Why the World Food Programme’s gong is a defining moment in history.
The sight of David Beasley, in a recent tweet, sitting on the floor of the World Food Programme (WFP) office in Niger surrounded by staff, celebrating a well-deserved Nobel peace prize win, brought back memories of Nasseiba Ali.
I was on assignment for the Associated Press to uncover an ongoing acute food crisis in Niger. My journey led me to a life-changing encounter with Ali, a 20-month-old girl who weighed just 12 pounds.
I waved, talked, sang to her, but it prompted no reaction from Ali. Little did I know that her eyes clouded at night, one of the symptoms of her chronic malnourishment.
A mission initially scheduled for one week stretched for an entire month and led me to Zinder, Maradi, Tawa, and Agadez. I met Ali and her grandmother at a feeding center set up in Maradi, 540 kilometers (335 miles) from Niamey, the capital of Niger.
Ali was lucky to make it to the center, barely alive after her grandma trekked several hours with her on her back.
Despite an exceptionally hard and emotionally charged assignment, I witnessed first-hand the outstanding work of hundreds of dedicated and selfless champions on the frontline of hunger.
The WFP’s 2020 Nobel Peace Prize win is only natural. Indeed, it is a testimony of the humanitarians’ admirable mission to help end world hunger, often in emergency settings.
Today, 690 million people still go to bed on an empty stomach.
One in nine people worldwide still does not have enough to eat.
The WFP’s gong is a defining moment in history, yes, but more importantly, it has moved the critical issue of hunger on top of the global agenda. Thus, igniting and conveying a renewed sense of urgency.
It is a defining moment for the institution forging ahead to move the needle on ending world hunger, under the leadership of its Executive Director.
The 2020 Nobel Peace Prize has created a renewed impetus to rally around hunger, scale-up efforts to mobilize much-needed funds.
Despite raising $8 billion in 2019, $4.1 billion is still needed to bridge the funding gap.
At stake are the lives of millions on the brink of starvation.
The Norwegian Nobel Committee described the humanitarian organization as “a driving force in efforts to prevent the use of hunger as a weapon of war and conflict.”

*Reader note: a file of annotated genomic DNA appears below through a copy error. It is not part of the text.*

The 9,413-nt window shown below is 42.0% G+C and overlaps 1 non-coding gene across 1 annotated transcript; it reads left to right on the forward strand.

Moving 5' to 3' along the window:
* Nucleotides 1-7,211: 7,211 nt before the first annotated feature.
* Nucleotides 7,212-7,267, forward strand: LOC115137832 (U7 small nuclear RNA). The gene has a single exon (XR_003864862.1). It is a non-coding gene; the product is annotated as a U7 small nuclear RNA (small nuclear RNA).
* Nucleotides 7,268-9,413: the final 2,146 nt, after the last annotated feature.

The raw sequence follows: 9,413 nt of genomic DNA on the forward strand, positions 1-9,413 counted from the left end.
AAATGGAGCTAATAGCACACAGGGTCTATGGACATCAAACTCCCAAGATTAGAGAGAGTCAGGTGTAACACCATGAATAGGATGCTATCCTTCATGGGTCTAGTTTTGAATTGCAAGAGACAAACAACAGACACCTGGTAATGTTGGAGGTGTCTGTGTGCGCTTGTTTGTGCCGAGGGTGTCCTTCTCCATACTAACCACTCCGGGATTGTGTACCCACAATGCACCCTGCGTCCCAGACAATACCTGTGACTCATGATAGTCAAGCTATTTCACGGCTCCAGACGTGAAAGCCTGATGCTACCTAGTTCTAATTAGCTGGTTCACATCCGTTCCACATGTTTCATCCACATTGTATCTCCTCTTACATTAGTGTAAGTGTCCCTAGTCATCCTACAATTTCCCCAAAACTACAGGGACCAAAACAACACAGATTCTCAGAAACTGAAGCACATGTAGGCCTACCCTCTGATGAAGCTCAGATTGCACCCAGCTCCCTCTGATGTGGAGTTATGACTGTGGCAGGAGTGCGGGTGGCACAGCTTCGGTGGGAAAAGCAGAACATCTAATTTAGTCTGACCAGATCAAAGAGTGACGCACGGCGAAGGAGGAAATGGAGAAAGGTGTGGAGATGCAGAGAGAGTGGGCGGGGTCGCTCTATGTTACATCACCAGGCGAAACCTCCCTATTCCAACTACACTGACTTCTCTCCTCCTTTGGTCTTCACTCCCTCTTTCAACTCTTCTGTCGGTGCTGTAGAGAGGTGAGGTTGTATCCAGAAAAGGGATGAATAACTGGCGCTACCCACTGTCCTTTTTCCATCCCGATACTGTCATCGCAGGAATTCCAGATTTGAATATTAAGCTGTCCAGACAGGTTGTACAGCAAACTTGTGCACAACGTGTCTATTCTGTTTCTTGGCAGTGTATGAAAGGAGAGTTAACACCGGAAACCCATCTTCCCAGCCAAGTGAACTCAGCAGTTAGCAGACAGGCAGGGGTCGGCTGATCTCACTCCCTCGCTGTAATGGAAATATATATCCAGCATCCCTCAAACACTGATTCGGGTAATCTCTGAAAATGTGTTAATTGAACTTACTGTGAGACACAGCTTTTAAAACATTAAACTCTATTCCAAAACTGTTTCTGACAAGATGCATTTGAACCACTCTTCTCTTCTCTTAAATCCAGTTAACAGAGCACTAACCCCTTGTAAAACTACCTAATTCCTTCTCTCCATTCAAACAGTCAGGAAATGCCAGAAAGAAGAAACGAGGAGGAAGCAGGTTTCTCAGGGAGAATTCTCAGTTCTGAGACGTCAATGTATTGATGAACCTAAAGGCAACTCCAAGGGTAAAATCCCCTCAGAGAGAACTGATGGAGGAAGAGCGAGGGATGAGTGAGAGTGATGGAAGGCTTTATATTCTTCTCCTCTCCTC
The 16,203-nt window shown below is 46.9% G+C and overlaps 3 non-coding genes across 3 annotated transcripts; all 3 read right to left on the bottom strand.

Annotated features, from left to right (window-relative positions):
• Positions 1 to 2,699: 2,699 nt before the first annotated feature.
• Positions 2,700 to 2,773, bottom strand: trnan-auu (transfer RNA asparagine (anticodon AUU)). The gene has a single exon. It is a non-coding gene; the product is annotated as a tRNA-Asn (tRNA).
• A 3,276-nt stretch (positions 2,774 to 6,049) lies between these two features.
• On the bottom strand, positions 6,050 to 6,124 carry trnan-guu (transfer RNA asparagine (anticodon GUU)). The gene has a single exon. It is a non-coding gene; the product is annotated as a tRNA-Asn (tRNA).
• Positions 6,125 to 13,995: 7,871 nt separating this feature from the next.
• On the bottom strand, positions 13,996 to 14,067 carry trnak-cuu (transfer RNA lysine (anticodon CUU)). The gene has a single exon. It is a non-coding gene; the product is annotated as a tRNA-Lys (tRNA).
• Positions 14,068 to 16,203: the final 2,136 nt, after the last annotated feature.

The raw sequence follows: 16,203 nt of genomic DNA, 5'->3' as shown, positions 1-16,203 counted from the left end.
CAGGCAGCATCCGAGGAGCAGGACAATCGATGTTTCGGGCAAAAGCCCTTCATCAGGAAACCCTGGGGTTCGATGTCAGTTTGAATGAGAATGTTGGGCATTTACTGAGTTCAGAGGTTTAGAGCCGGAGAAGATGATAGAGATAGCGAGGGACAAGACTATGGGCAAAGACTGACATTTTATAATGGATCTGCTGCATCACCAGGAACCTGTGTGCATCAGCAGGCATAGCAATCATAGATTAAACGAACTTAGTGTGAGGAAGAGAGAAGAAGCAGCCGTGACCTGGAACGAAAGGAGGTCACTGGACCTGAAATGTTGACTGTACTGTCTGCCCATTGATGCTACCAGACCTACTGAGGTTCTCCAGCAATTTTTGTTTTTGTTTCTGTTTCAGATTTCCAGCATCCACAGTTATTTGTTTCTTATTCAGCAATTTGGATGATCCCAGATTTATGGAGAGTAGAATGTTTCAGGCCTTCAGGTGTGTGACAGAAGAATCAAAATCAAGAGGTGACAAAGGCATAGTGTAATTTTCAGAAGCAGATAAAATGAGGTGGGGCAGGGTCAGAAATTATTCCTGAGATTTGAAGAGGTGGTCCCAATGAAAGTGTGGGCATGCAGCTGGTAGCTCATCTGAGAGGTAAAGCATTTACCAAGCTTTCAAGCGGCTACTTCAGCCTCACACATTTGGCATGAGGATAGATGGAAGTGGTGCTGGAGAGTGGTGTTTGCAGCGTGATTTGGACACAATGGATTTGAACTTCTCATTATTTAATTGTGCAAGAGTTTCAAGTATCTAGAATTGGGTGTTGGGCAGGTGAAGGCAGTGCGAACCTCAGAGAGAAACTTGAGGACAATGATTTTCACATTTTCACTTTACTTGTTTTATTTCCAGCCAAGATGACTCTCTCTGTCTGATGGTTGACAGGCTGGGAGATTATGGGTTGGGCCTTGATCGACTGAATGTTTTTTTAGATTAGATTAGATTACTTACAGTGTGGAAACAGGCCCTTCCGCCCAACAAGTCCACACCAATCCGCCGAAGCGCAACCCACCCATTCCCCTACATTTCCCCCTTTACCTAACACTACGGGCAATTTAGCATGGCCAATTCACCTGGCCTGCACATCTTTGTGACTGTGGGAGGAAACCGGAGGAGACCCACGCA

Without taking away anything from the WFP, I can say that the WFP’s gong is a defining moment in history for multilateralism, and our collective resolve to save lives, change lives and make a difference.
Other equally dedicated multilateral institutions, such as the African Development Bank, the World Bank, the Asian Development, to name just a few, deserve our attention.
Indeed, these institutions provide life-saving support to millions globally, often in extremely fragile settings.
At the Bank, we did our part to provide relief to our Regional Member Countries with a $10 billion Covid Respond Fund. The funds helped bring urgent relief and retool our economies in the wake of the unprecedented Covid-19 pandemic.
When Covid-19 hit, WFP’s Beasley warned of potential famine of “biblical proportions”.
The Bank’s Feed Africa strategy aligns with the WFP’s objectives to end hunger. Approvals under the Bank’s Feed Africa priority amounted to UA 884.7 million in 2019, making a difference in the lives of 20.3 million people, 9.6 million of them women.
Through my lens as an African woman, a wife, the scenes of empty thatched-roof huts where villagers store grain, the scenes of acacia leaves boiled into a thick paste, eaten in the evening in hopes it will lull the children to sleep, are still vivid.
Fifteen years after my encounter with Ali, the world is still gripped by vast food insecurity. Yet, there is every reason to be hopeful. Not because the challenges are fewer, not because we have the resources at hand, but simply because there is a sense of renewed impetus around reversing hunger.
As Nelson Mandela said: “Remember to celebrate milestones as you prepare for the road ahead.” The 2020 Nobel Peace Prize is a key milestone. A moment to celebrate while we brace for future challenges and more wins!
– By Nafissatou N’diaye Diouf, the Ag. Director, Communication and External Relations at the African Development Group. A former Associated Press journalist for West and Central Africa, she has covered several crises including an acute food crisis in Niger in 2005.